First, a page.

This castle site commands the heights of Rockingham Hill, overlooking the Welland Valley. A fortified settlement of one kind or another has always been here, certainly since Roman times, probably to protect their Iron workings. In the same way the Saxons did, after them,

from Viking marauders who sailed up the River Welland.

Whether or not William the Conqueror saw any value in these iron workings is up for further investigation but he certainly had a motte and bailey castle built here while he was

consolidating his control on the country, shortly after 1066.

Later, the castle may have developed into a weekend-away break residence for the reigning monarchs, bearing in mind the hunting of wild boar and deer to be had in the forest nearby. It was here in 1095 that King William II (Rufus) had a confrontation with Archbishop Anselm which resulted in a trial before the King.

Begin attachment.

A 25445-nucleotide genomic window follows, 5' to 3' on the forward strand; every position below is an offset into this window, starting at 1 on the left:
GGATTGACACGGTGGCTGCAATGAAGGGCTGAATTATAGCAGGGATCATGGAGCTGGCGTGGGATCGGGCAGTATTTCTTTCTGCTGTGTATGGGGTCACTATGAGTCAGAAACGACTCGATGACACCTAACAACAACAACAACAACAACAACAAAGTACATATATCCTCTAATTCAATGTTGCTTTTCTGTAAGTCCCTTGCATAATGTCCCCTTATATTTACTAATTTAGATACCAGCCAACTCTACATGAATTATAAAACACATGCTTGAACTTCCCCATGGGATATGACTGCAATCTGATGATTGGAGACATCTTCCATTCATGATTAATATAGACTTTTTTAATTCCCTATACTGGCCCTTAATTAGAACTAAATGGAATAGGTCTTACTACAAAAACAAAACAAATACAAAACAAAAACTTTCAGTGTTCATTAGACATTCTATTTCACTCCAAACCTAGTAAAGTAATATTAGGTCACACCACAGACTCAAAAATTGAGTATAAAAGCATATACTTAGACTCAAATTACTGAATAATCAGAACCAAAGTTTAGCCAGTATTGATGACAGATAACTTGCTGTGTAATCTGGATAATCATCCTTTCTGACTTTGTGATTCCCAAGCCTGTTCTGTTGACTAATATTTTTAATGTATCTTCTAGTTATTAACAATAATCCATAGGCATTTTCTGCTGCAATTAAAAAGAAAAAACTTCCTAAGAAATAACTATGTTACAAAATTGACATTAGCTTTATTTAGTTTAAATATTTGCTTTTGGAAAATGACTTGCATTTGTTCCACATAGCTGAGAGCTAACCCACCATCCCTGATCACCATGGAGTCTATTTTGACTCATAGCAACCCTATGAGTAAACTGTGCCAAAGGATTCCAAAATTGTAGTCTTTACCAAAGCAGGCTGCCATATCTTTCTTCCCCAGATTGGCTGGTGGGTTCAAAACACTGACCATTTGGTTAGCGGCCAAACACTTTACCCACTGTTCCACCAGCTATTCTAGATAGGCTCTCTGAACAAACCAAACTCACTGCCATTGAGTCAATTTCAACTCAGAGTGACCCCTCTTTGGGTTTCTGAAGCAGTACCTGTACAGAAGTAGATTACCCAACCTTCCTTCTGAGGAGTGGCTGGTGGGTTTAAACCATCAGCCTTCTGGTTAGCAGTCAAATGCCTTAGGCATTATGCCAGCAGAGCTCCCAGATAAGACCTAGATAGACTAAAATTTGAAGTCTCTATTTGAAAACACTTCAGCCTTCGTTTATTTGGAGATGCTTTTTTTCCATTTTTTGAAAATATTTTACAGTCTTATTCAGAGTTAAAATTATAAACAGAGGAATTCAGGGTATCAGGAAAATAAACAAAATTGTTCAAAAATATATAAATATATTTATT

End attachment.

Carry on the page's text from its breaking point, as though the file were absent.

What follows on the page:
During King John’s rein c.1206 a new tower was built costing £200. This was probably

the shell keep that was later to be taken down from its motte.

Although detailed building information is very limited, it was in King Edward I’s reign that the only named craftsman is mentioned. A carpenter, Miles Carlton who was employed here in 1272. In the same period the twin Drum towered gatehouse was built. These seem to be of similar design to the Byward and Middle towers at the Tower of London which where designed and built by the King’s Master Mason, Robert Beverley in 1274.

Nearly a century later, King Edward III was the last monarch to visit the castle.

By the 15th century it had fallen into disrepair, until Sir Edward Watson aquired

the lease from King Henry VIII in 1544.

Early in the Civil War, the castle was garrisoned by Royalists but it was captured in 1643 by Parliamentarian troops commanded by General Henry Grey, 1st Earl of Stamford.

By act of Parliament the castle was slighted in 1646.

Because the castle was not used regularly as a residence, there was no maintenance work done until 1836 when the new owner, Richard Watson embarked on a major modernisation programme, employing the services of the architect, Anthony Salvin.

Today the castle remains the private home of the Saunders Watson family and is open on certain days.

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